Roberto Ramirez's is the classic Hispanic success story. Born on a farm in Mexico, Mr. Ramirez – along with his mother and eight siblings – immigrated to the United States at age 9 after the murder of his father. For years he shined shoes and sold magazines before founding a janitorial and custodial service in 1991 with just $120.
Tidy International has since gone on to big things. In 1997, the firm was named Chicago Hispanic Business of the Year by the Hispanic American Construction Industry Association. A year later, Hispanic Business recognized Tidy as one of the nation's fastest-growing Hispanic companies.
"I've been lucky and blessed. I've made some money and I've accomplished a lot through my business," says Mr. Ramirez. "Now I feel the responsibility of giving some of it back to the people in Mexico and America."
After realizing that he needed advice and information to ensure that his charitable donations would have the greatest possible impact, he joined Philanthropic Leadership in the Americas. The one-year-old educational program – which consists of a series of skills-building seminars, workshops, and site visits – is a joint venture of the Rockefeller Foundation, which provided $225,000 in funding, and Hispanics in Philanthropy, a donor association that seeks to increase investments in Hispanic communities.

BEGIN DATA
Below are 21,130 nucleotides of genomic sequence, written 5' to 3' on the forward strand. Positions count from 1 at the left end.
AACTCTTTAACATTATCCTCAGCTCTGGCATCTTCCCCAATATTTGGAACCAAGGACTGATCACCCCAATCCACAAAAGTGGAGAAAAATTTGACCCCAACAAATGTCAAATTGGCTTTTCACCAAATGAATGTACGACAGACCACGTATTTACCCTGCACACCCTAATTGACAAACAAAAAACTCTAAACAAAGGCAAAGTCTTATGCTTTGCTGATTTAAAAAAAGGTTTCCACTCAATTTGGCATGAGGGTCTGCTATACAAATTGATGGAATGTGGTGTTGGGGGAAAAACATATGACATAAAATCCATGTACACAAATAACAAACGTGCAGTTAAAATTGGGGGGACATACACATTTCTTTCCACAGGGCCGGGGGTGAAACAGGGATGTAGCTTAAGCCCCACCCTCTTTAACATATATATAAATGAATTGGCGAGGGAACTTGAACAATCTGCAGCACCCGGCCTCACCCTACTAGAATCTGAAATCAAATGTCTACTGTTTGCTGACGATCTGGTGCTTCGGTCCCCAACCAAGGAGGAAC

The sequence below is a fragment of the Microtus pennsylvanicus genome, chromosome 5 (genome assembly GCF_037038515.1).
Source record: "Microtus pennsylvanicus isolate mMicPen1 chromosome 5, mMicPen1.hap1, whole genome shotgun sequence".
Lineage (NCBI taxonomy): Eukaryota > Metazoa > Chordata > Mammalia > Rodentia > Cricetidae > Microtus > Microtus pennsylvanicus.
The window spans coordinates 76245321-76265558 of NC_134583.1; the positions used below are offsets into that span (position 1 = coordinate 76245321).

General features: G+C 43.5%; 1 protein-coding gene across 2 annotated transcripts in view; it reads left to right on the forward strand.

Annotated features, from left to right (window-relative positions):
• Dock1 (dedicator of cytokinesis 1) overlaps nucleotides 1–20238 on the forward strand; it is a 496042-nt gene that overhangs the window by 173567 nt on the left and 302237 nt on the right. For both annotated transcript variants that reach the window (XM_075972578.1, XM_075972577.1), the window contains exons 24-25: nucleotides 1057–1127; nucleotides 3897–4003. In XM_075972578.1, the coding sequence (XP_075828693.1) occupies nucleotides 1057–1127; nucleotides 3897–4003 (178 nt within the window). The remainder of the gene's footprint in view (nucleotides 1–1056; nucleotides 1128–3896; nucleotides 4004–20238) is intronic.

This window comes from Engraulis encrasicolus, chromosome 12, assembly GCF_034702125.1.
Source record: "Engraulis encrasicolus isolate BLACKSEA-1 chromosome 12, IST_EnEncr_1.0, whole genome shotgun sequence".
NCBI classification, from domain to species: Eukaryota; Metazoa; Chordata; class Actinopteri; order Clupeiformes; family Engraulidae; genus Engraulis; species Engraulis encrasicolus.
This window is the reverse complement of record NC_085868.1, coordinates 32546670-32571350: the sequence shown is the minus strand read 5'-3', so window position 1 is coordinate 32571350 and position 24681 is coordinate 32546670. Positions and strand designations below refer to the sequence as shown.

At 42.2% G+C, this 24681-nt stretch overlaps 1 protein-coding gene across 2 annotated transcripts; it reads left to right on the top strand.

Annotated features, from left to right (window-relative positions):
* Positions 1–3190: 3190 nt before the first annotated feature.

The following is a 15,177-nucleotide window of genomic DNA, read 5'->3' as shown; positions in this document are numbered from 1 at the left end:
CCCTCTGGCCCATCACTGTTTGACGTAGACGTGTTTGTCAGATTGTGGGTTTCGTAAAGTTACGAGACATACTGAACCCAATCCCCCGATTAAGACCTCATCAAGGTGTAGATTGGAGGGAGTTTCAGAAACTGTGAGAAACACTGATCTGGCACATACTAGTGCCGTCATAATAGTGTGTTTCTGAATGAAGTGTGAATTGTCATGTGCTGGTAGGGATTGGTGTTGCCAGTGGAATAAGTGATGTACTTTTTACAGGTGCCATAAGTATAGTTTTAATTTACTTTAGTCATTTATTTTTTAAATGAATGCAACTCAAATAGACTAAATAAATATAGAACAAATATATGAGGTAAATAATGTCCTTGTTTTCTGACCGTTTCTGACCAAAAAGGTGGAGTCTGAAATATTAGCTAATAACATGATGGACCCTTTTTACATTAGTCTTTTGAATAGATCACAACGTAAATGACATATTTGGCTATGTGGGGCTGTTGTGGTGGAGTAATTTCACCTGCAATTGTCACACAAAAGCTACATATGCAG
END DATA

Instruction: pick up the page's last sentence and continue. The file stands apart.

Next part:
"It's easy to give money away, but it's really hard to give it away well," says Salvatore LaSpada, director of The Philanthropy Workshop, the Rockefeller Foundation's donor training program, which developed the curriculum for Philanthropic Leadership in the Americas.
"Our goal is to form a new cadre of Latino philanthropists who can help support and retool Latino nonprofit organizations on both sides of the border. Ethnic communities have historically advanced socially, economically, and politically through philanthropic efforts. Now this is the moment for Latinos to claim and stake. This is an enormous opportunity for Hispanic business leaders to advance their own companies' objectives and the communities of their constituents."
According to a recent survey, Hispanic philanthropy is on the rise (see "New Dynamics for Nonprofits," July/August 2001). However, a 1999 study found that Hispanics prefer to donate money for immediate needs, such as disaster relief, as opposed to long-term projects. It also appears that they are just as likely to give to mainstream causes – the American Cancer Society or United Way, for example – as to minority-run foundations.
"Philanthropy is not a do-it-yourself project," says Diana Campoamor, president of Hispanics in Philanthropy, underscoring the assumption underlying Philanthropic Leadership in the Americas. "Through this affiliation with the Rockefeller Foundation, Latinos of wealth can be part of a larger network of philanthropists. They can learn from each other and collaborate with others who are doing the same thing."
The program teaches philanthropists, who pay $5,000 each to join, how to use their private resources to create systemic solutions to social problems in Latin America and U.S. Hispanic communities. And because Hispanic immigrants typically maintain strong economic, political, and cultural ties to their home countries, the program has the underlying goal of promoting cross-border philanthropic connections.